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projects, to spread goodwill among neighbours friends and, better yet, strangers raise money for the RSAs, to pay homage to the veterans of many wars and to honour the peace they won for us. Once again the public will be invited to take a poppy. Cristina says that last year most people preferred to make a donation and she expects that will also be the case this year. The money will again go to the RSA. Nevertheless she will continue with the idea of creating a book of the project, and list the names of the people who made poppies. The demand has been so great that Cristina, again working with Lopdell Gallery, has created kitsets made up of felt to cut into poppies, buttons and stalks with which independent groups can make their own poppies. They then return the finished products, literally by the box-load, to Cristina for this year's art installations at three different West Auckland locations, the Titirangi roundabout (again), the new pebble garden at the Waikumete Cenotaph and at Todd Triangle in New Lynn. Auckland Council donated $5,000 to cover the cost of 5,000 poppies, but the demand has been so great that the number has swelled by a further 3,000 and while this is likely to be recovered from donations, any gifts to help defray the costs will be more than welcome.

There is still time for anybody wanting to take part to obtain a kitset from Cristina, who can be contacted via or on facebook at CristinabethArt. There is also a website reachable at:

Age shall not weary them, nor the years condemn. We will remember them... There is a total of eleven different Anzac Day commemorations at various times, throughout West Auckland on 25th April. The full list of commemorations will be published in next month's edition of Our West, in your letterbox from 15th April. 4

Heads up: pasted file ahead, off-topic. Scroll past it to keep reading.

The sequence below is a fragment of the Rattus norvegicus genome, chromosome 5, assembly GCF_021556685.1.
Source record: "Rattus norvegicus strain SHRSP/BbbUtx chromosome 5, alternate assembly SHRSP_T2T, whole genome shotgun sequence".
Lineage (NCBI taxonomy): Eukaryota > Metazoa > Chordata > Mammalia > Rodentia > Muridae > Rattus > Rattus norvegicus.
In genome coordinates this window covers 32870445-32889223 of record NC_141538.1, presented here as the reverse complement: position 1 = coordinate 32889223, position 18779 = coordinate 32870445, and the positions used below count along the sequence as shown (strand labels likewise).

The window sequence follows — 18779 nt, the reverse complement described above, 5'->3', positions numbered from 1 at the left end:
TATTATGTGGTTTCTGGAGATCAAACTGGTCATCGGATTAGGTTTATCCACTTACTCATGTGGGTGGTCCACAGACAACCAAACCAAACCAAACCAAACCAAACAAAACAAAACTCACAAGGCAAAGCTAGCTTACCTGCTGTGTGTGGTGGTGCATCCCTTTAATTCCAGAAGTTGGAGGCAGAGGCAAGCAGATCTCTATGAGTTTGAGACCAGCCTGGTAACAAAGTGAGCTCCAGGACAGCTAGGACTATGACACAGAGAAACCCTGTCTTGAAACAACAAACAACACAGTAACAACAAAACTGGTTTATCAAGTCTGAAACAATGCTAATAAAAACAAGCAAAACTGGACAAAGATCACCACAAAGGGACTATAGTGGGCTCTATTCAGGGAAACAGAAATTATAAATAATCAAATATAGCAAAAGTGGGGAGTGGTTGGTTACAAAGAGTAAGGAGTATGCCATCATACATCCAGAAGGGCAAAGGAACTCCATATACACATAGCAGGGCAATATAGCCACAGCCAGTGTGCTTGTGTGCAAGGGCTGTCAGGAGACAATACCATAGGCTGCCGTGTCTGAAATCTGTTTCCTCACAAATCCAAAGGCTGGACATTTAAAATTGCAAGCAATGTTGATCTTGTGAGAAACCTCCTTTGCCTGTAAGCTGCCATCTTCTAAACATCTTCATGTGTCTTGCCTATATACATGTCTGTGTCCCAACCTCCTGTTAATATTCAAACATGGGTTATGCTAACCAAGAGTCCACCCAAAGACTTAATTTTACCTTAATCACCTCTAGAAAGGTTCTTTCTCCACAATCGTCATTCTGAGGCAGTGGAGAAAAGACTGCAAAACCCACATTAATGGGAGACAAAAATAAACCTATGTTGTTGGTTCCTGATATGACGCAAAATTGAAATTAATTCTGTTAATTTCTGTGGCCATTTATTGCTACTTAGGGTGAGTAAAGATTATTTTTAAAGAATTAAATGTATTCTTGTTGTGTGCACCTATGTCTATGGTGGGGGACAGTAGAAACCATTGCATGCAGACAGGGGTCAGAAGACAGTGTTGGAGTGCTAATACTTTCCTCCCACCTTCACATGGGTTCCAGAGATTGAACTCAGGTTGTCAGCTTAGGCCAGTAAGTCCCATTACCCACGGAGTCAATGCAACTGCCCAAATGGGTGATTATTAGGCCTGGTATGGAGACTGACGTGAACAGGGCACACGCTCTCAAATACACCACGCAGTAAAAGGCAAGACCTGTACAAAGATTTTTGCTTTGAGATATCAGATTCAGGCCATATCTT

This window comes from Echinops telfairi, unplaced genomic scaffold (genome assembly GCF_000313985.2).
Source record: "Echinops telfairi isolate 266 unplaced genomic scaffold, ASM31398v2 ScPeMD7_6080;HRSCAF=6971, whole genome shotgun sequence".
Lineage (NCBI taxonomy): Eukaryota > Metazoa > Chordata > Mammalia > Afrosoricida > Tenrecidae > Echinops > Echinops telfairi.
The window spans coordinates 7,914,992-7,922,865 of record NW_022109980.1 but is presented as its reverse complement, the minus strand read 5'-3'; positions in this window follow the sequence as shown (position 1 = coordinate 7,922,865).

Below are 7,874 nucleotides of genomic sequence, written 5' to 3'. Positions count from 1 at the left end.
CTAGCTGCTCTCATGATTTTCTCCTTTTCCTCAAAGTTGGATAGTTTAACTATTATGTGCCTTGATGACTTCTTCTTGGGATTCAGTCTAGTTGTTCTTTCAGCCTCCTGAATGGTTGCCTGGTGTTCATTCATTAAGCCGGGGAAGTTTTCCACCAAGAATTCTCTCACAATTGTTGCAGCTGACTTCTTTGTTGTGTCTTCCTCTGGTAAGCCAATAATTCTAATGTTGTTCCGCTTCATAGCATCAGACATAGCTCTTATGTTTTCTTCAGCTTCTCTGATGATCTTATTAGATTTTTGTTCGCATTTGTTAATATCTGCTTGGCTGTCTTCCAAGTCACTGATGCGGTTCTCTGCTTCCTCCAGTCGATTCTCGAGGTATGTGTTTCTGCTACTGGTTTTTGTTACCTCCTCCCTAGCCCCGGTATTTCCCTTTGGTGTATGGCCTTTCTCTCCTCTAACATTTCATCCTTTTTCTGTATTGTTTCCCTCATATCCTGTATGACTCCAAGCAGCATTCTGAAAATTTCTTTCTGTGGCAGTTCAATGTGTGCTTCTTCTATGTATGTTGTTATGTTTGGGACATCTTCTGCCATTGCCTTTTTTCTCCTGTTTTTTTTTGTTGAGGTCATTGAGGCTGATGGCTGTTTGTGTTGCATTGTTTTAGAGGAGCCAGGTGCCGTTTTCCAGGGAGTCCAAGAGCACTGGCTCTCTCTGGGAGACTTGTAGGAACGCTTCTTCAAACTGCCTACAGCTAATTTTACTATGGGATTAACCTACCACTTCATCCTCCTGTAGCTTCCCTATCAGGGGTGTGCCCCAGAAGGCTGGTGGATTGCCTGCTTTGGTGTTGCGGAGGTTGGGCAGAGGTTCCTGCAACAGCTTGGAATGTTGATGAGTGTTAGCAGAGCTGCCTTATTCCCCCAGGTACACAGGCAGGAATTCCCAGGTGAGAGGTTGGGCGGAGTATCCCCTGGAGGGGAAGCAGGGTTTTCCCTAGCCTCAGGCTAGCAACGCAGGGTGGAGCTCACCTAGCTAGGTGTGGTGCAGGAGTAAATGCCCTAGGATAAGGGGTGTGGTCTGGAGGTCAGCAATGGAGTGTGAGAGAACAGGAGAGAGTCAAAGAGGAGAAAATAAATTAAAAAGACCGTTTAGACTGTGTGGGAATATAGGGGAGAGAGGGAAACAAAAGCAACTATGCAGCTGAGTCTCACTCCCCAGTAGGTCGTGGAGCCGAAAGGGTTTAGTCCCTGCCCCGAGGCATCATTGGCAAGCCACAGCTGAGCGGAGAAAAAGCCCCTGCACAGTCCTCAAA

Mixed Martial Arts teacher, Steve Oliver joins Don Oliver Youth Sport Foundation The legendary Oliver name has re-appeared on the Board of the Don Oliver Youth Sport Foundation with the election to the board of "The Don's" nephew Marc and, more recently his son, Steve. Steve is a world champion in Brazilian Jiu Jitsu (BJJ), also known as Mixed Martial Arts, and is a major influence in the New Zealand sport, through his world-class Mixed Martial Arts Academies. These now train hundreds of youngsters in West Auckland and the North Shore and have contributed to MMA becoming one of the fastest growing sports in New Zealand. It is also one of the fastest growing in the world. Success in the sport is, for many of them, translating into greater all round successes, including greater academic success, Steve told Our West. "Typically they walk in and they're so shy they won't meet your eyes; and then you watch them grow and become self assured and confident," he said. "Parents come and thank us. That happens a lot, it's not just sometimes; and sometimes they have tears in their eyes. "I believe we have a kids' programme that is equal to the best in the world," he said. "It's a form of self-defence and that makes it an added plus for girls," he added, noting that his own daughter Hannah recently won the world junior BJJ title in Los Angeles, making her the third generation of Olivers to have succeeded on the world stage. He says that his students have to actually compete against other fighters. No one gets hurt but the protagonists get a real understanding of how their sport works and how they would make use of it in a real life situation and that adds to the sense of self-confidence". On his return from overseas three years ago, Steve founded the first academy beside his father's iconic first gym in Glen Eden. He has since opened a second academy on the North Shore and sees his work with youngsters as something of an extension of the work his father did with many youth. Steve recently helped organise the National No Ji championships at The Trusts Arena. This BJJ event is the largest held in New Zealand, featuring more than 300 competitors and between 900 and 1,000 fights. Sky TV is now proposing to run a pilot show on Brazilian Jiu Jitsu, with Steve as the host. Steve started as a boxer who wanted to wrestle. Like his father Don, who was a wrestler who took up weightlifting to build his strength, Steve took up power-lifting and became the first New Zealand junior to medal at a world championships, with a silver in the bench press and third overall. Then in 1995 he saw BJJ on a DVD and decided that was where he wanted to place his focus. He studied first in Los Angeles under Rickson Gracie and later in Sydney. Rickson (pronounced the Portugese way as Hickson) is a black belt 8th dan Grand Master of the Gracie Barre discipline that now has some 600 schools world wide. He is a member of a martial arts dynasty started by his father Helio. Steve trained under Rickson and alongside Rickson's son, the late Rockson Gracie. Along the way he has earned a Black Belt, a world title and a clutch of Australian titles. Having been invited to join the board of the Don Oliver Youth Sport Foundation, Steve is very keen to help the Foundation that honours his father (and still has his mother as Patron) develop in the future.